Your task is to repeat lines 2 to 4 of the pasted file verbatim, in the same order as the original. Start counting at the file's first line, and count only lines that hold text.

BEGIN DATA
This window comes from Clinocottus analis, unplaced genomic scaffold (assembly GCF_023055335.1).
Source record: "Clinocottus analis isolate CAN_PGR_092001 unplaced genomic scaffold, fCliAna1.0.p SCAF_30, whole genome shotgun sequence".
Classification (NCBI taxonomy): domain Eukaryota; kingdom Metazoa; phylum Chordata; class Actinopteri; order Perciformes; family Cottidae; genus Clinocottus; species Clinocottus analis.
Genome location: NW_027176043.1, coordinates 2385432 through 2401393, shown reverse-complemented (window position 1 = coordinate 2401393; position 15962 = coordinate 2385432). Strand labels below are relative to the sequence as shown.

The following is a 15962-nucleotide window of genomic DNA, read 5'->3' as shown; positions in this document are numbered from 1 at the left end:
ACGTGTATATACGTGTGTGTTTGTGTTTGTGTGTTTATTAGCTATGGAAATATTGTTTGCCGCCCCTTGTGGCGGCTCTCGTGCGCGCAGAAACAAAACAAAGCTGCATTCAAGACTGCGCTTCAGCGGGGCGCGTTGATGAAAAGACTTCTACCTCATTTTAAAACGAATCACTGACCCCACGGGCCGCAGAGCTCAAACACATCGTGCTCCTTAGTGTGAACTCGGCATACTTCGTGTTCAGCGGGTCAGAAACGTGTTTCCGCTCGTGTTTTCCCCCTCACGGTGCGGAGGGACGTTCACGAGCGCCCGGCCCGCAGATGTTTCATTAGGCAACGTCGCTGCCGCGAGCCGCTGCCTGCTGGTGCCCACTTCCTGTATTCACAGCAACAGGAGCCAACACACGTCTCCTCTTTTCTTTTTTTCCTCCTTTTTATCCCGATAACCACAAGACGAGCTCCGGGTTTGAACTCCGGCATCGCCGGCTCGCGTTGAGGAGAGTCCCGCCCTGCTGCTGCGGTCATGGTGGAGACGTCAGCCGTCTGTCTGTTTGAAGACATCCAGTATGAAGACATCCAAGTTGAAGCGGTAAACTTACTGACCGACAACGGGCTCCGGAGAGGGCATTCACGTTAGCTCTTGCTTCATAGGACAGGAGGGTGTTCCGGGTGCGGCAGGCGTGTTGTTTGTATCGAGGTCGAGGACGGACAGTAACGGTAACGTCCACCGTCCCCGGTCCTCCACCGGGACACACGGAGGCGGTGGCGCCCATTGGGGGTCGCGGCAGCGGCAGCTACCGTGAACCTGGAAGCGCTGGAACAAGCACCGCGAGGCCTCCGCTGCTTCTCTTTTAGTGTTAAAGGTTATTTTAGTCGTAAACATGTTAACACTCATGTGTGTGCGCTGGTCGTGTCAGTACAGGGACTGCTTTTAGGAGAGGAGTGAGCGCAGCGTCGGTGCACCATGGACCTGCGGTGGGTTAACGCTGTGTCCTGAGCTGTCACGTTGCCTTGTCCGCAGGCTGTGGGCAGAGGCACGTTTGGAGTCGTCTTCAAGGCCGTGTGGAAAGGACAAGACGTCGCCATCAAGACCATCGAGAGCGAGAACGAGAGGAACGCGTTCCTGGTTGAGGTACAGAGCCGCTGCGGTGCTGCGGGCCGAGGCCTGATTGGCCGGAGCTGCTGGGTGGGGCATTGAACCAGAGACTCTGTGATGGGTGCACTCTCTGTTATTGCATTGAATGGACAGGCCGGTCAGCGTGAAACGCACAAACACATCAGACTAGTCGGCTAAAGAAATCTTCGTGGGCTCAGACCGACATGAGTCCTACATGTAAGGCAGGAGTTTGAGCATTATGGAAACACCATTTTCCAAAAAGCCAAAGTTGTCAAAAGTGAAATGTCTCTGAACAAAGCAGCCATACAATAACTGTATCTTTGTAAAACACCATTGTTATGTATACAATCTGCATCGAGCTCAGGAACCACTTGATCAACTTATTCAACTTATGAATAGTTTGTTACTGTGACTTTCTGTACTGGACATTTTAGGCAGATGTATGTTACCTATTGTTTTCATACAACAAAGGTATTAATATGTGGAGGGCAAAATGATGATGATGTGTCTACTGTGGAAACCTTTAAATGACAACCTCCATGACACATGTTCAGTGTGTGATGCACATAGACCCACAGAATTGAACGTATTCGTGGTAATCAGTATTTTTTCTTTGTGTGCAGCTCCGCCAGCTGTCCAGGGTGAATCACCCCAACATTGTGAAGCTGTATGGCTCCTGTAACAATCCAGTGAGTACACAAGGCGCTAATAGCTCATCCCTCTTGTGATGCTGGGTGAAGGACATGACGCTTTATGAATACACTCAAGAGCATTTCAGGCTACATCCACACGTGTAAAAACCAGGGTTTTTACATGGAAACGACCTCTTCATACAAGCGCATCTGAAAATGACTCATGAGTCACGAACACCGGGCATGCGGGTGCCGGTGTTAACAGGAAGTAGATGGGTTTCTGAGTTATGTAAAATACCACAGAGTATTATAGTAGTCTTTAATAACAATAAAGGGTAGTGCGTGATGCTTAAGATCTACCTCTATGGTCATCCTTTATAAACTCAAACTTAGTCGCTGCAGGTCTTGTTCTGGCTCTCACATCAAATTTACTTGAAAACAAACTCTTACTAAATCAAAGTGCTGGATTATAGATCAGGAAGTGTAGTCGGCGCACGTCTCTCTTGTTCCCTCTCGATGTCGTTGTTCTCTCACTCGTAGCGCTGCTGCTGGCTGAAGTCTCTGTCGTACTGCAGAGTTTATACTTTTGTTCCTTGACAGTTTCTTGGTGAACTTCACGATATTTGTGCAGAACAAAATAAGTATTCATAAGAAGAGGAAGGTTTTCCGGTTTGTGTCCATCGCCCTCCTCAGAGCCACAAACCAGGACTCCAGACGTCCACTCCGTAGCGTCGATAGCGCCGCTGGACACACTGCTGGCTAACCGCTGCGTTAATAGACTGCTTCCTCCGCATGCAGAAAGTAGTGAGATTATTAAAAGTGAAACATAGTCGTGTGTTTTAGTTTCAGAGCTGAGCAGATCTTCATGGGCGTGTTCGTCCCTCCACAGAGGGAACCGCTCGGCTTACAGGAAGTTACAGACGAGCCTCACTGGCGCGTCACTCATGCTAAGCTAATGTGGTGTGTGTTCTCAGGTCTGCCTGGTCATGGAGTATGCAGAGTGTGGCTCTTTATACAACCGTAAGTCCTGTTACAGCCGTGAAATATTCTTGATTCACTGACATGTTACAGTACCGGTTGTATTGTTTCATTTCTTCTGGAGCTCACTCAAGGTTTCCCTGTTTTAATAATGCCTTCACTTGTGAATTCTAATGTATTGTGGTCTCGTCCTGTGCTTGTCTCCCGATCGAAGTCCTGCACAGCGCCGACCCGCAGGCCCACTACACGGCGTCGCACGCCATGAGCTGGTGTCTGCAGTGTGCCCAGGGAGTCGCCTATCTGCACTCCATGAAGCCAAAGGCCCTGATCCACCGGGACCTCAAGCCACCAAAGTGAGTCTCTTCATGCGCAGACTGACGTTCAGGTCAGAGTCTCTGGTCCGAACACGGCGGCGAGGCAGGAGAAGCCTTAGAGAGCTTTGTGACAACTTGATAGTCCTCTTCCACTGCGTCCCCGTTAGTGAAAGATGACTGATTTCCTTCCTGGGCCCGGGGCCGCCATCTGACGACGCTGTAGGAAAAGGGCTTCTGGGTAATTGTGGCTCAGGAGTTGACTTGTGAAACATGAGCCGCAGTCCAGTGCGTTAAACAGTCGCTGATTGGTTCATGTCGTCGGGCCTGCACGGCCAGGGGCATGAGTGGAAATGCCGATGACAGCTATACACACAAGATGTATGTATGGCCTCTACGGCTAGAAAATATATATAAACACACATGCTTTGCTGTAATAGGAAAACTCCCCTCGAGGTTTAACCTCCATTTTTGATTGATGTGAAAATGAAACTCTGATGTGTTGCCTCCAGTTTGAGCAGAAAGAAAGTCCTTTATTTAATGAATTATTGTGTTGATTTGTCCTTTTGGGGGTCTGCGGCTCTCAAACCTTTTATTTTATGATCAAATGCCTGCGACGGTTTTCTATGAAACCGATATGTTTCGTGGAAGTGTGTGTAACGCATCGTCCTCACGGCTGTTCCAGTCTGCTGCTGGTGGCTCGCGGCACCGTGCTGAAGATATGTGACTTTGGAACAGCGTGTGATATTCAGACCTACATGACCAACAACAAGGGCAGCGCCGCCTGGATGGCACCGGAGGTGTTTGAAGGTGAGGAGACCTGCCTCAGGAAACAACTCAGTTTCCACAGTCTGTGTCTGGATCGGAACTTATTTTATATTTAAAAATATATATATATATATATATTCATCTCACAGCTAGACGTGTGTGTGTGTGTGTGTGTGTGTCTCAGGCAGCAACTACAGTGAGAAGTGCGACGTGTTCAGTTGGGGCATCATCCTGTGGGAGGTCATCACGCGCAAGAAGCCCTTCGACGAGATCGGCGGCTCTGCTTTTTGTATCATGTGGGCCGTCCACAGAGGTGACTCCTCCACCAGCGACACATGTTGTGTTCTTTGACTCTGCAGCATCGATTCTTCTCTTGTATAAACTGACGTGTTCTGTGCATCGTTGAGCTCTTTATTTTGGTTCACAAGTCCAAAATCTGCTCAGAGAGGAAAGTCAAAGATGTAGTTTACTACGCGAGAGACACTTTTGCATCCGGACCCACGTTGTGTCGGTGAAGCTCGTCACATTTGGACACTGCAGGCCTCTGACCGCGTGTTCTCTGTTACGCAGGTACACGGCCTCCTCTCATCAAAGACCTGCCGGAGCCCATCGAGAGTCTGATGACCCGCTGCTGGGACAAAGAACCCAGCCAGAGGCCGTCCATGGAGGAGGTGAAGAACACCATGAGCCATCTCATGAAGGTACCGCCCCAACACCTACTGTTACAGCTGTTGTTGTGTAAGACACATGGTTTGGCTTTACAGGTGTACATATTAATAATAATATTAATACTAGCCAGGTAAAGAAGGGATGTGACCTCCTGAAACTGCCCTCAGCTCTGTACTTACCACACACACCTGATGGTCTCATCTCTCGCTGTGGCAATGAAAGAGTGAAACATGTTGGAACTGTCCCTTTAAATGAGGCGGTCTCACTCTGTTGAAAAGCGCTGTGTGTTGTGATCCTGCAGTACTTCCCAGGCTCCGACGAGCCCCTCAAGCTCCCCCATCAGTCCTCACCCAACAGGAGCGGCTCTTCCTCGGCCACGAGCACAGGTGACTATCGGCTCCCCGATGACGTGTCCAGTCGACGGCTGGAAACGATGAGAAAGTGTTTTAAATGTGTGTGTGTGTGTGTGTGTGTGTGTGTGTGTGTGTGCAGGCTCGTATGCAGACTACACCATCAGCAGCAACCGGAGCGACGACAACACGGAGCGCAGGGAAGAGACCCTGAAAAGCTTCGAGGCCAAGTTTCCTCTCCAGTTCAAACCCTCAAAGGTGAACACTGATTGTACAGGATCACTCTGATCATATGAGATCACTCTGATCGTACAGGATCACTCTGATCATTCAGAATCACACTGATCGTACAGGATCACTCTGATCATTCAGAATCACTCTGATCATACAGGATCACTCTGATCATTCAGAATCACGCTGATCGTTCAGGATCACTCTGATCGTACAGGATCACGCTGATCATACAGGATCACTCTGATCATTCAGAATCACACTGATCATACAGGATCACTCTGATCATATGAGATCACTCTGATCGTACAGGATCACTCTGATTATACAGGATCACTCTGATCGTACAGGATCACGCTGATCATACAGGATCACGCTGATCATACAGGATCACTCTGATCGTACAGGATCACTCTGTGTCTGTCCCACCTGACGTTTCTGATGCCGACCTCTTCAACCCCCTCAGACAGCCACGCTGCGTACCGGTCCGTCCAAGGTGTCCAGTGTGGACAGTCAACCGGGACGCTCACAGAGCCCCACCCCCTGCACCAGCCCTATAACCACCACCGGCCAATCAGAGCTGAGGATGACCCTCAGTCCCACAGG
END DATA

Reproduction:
Source record: "Clinocottus analis isolate CAN_PGR_092001 unplaced genomic scaffold, fCliAna1.0.p SCAF_30, whole genome shotgun sequence".
Classification (NCBI taxonomy): domain Eukaryota; kingdom Metazoa; phylum Chordata; class Actinopteri; order Perciformes; family Cottidae; genus Clinocottus; species Clinocottus analis.
Genome location: NW_027176043.1, coordinates 2385432 through 2401393, shown reverse-complemented (window position 1 = coordinate 2401393; position 15962 = coordinate 2385432). Strand labels below are relative to the sequence as shown.